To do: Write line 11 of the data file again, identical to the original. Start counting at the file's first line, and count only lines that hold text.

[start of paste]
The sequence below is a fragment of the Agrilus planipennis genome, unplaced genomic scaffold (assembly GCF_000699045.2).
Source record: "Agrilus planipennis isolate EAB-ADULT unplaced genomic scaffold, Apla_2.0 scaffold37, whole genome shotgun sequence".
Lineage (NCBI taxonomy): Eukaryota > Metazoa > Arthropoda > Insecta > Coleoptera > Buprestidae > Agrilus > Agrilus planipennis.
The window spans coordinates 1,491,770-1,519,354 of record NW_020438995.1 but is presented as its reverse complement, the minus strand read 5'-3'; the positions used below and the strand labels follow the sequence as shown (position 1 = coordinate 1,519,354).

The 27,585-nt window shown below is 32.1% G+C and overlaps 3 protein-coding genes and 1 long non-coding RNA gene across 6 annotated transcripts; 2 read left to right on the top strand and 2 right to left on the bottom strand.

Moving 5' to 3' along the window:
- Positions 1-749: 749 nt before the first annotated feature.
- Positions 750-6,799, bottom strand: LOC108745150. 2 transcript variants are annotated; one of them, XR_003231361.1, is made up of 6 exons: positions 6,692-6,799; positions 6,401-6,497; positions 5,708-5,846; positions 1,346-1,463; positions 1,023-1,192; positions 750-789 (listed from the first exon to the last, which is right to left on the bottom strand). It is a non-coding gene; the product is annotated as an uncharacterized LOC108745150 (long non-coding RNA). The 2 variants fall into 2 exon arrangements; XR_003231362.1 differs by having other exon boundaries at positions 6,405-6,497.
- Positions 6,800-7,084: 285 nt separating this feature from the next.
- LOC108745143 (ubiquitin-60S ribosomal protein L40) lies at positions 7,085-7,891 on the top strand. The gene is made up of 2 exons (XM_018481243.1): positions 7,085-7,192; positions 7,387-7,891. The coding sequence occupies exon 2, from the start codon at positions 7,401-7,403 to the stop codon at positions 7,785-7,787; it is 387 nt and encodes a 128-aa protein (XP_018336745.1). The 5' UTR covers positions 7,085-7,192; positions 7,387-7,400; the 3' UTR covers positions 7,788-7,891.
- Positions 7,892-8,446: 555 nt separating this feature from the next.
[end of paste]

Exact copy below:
- Positions 7,892-8,446: 555 nt separating this feature from the next.